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Question DetailsAsked on 7/25/2013

I want to replace my ceramic tile in my kitchen and hallway with vinyl - can the vinyl flooring be placed over the ceramic tile

My ceramic tiles are cracked and 20 years old - I really do not want to have them pulled up - I hear that is a very messy and expensive task.

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1 Answer


A bit messy, but not really that bad. It makes for a lot of cement particles, but care by the workmen in putting down canvas to prevent tracking on your other floors, giving them outside access at the nearest door, usin visqueen barriers, etc should limit most of the dust to the kitchen/hallway. Keep all other doors closed during removal.

But no - you absolutely cannot put vinyl over tile, unless you want an odd bumpy pattern in your vinyl and zero adhesion of the vinyl to the floor, which will make for creep and bulging and eventual tearing. I think a Youtube video of this would be funny though, as the classic how-not-to-do-it video. The only conceivable way to do this, and I certainly would not do it myself or recommend it, would be to put down floor leveller and then 1/2-3/4" plywood over the tile, then start with new flooring from there. However, that then raises your floor way above surrounding flooring, and would still be likely to develop bulges and raised plywood edges due to the uneven support underneath, and the very nailin of the plywood would break tile and cause humps under the plywood.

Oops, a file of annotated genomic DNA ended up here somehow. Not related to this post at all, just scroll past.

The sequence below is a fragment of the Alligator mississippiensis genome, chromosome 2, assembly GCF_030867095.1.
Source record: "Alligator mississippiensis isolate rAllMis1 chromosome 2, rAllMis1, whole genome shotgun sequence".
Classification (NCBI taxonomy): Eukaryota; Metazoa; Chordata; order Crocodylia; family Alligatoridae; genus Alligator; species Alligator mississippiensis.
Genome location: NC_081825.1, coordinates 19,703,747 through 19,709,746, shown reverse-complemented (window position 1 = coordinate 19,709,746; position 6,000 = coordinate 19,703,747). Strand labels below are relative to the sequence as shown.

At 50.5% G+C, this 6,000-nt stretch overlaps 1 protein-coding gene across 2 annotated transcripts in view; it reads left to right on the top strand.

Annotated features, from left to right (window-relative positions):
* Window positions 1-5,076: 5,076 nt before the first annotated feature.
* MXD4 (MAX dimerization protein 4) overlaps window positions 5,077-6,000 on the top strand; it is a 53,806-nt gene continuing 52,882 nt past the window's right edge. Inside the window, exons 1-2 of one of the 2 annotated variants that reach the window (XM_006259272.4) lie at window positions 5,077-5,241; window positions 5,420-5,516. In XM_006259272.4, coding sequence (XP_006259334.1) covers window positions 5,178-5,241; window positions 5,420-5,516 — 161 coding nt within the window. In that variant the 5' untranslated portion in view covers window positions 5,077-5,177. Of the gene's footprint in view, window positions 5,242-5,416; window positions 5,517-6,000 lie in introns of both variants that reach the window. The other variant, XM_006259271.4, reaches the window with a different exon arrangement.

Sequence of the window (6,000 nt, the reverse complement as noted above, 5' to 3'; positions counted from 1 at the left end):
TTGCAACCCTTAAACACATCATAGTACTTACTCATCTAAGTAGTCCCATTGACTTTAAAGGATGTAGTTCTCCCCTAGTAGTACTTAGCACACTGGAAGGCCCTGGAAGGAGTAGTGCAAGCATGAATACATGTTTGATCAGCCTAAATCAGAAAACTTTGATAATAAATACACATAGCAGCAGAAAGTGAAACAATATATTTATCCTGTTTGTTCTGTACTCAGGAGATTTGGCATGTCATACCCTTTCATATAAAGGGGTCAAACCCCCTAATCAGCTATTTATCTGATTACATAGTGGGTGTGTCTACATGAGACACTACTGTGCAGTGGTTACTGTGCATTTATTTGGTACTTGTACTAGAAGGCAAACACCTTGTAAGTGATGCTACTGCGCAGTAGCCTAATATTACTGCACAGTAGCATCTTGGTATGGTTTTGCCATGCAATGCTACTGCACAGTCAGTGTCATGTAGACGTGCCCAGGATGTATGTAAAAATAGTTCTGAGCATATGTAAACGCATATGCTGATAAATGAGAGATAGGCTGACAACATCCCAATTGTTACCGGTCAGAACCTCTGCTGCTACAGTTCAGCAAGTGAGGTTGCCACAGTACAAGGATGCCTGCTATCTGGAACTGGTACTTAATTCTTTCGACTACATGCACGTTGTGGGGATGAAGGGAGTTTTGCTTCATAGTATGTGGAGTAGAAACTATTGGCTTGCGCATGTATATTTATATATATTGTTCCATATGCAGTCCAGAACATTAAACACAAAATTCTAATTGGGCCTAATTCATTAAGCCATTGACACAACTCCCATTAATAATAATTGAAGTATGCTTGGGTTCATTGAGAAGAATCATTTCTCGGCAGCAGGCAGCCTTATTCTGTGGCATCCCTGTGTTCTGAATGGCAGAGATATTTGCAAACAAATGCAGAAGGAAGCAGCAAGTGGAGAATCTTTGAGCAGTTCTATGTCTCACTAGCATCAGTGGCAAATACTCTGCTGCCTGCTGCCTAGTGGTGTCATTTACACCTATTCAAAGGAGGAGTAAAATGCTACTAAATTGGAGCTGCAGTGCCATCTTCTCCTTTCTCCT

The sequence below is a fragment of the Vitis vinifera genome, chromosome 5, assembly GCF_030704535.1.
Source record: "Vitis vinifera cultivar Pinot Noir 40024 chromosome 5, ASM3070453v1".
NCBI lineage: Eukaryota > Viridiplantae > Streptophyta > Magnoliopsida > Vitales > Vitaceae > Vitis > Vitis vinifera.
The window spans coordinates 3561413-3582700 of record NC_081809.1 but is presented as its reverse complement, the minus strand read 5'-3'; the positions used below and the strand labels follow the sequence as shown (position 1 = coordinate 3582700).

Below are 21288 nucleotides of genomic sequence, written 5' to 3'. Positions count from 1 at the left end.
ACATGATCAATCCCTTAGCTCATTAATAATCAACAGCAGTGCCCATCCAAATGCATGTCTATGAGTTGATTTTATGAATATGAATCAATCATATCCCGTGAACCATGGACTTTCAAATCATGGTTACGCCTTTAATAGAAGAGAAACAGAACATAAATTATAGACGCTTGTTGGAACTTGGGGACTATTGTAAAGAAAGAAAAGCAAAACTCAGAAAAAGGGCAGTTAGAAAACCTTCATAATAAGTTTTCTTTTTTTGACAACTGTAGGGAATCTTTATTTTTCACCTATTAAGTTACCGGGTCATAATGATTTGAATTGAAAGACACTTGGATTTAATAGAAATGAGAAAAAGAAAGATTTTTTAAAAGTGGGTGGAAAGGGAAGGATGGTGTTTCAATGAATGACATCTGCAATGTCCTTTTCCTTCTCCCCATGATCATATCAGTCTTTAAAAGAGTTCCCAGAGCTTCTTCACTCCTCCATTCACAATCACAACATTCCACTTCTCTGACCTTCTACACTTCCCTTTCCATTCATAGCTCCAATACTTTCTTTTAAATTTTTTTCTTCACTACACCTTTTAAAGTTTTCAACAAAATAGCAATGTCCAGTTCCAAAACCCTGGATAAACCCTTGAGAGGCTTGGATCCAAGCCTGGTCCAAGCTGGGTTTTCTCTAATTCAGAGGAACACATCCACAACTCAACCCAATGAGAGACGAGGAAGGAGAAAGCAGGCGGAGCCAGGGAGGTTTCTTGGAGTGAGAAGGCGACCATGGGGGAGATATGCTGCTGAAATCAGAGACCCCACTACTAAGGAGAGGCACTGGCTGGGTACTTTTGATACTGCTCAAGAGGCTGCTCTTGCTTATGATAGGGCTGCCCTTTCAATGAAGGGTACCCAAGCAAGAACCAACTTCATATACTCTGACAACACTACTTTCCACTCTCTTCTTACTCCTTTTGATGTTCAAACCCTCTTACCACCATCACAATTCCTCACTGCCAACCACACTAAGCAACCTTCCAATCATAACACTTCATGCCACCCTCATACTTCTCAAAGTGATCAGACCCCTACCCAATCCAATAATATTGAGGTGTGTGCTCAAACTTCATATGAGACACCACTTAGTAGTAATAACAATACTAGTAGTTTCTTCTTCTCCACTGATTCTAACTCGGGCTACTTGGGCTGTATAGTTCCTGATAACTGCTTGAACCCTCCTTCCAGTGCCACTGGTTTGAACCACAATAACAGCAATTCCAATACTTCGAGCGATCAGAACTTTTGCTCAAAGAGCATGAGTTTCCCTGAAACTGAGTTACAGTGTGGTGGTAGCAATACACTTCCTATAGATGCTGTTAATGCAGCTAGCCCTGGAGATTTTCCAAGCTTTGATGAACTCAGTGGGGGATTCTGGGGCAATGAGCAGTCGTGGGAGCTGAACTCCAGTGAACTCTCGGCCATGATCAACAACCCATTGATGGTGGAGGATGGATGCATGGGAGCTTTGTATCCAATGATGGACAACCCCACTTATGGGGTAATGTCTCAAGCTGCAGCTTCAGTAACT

A floating floor like laminate, with proper padding, can be put over tile, but that raises the floor an inch plus, so will not match adjacent flooring well.

If you want vinyl, just bite the bullet and tear it out - should only take 1-2 days for the messy part, and you can specify using a negative pressure work area - using visqueen to isolate the kitchen and hall, and using a fanbox to pull the air out of the work area and exhaust it outside, so the dust goes out rather than all over the house. The removal can cost from $1.50-6.00/SF (usually about $2-3), depending on the contractor - some jump right to it with power tools and get it up very quickly, others hate it and charge accordingly.

One thing - unless the tile was installed with backer board under it, linoleum may end up being one of the most expensive flooring options, because if it was tiled over a mud coat (thin reinforced concrete poured over the concrete or plywood subfloor, which the thinset adheres to), the thinset (or entire mudcoat) has to be thoroughly chiseled away, then ground smooth or floated with a levelling course to level the surface before linoleum can be glued down. The surface prep for a floating floor like laminate or engineered flooring is less strict, as it lays on a mat or pad that evens out small surface irregularities. If it was laid over a backer board, may or may not be a major problem as that can be pulled up too, but if it runs in under the cabinets (which is common) then you either have to move them out too (including removing countertops), or use VERY tedious cutoff saw or abrasive wheel cutting to cut the backer board at the cabinet toekick. This can really crank up the removal cost.

If I were you I would talk to a couple of flooring contractors (your bidders short list from Angie's List, say) BEFORE asking for bids - tell them you are goingto be askingthem for flooring bids, but want advice first on what can go over tile, what requires tile removal, and get them to check what you have for substrate under the tile - will make a LOT of difference in the bids, and you want them all bidding on the same realistic scope of work, not some assumptions.

Answered 6 years ago by LCD

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